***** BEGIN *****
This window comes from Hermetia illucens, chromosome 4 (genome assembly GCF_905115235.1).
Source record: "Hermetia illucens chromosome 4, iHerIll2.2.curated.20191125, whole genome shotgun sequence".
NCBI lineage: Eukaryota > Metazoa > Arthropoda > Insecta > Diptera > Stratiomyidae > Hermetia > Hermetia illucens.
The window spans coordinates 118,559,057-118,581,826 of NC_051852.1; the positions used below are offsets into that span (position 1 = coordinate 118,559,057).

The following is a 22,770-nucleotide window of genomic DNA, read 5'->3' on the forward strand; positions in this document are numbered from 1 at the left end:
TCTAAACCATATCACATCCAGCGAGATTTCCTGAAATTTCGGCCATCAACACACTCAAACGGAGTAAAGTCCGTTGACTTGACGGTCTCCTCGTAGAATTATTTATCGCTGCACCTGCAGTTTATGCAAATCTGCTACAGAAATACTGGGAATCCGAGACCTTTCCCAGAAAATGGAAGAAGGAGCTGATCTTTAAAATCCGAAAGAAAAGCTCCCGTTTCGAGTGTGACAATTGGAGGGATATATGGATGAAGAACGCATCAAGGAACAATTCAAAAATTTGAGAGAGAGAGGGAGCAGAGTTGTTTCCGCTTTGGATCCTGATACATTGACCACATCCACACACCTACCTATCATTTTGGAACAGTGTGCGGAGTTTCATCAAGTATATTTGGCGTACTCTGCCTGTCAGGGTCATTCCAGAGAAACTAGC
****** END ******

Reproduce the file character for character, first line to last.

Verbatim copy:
This window comes from Hermetia illucens, chromosome 4 (genome assembly GCF_905115235.1).
Source record: "Hermetia illucens chromosome 4, iHerIll2.2.curated.20191125, whole genome shotgun sequence".
NCBI lineage: Eukaryota > Metazoa > Arthropoda > Insecta > Diptera > Stratiomyidae > Hermetia > Hermetia illucens.
The window spans coordinates 118,559,057-118,581,826 of NC_051852.1; the positions used below are offsets into that span (position 1 = coordinate 118,559,057).

The following is a 22,770-nucleotide window of genomic DNA, read 5'->3' on the forward strand; positions in this document are numbered from 1 at the left end:
TCTAAACCATATCACATCCAGCGAGATTTCCTGAAATTTCGGCCATCAACACACTCAAACGGAGTAAAGTCCGTTGACTTGACGGTCTCCTCGTAGAATTATTTATCGCTGCACCTGCAGTTTATGCAAATCTGCTACAGAAATACTGGGAATCCGAGACCTTTCCCAGAAAATGGAAGAAGGAGCTGATCTTTAAAATCCGAAAGAAAAGCTCCCGTTTCGAGTGTGACAATTGGAGGGATATATGGATGAAGAACGCATCAAGGAACAATTCAAAAATTTGAGAGAGAGAGGGAGCAGAGTTGTTTCCGCTTTGGATCCTGATACATTGACCACATCCACACACCTACCTATCATTTTGGAACAGTGTGCGGAGTTTCATCAAGTATATTTGGCGTACTCTGCCTGTCAGGGTCATTCCAGAGAAACTAGC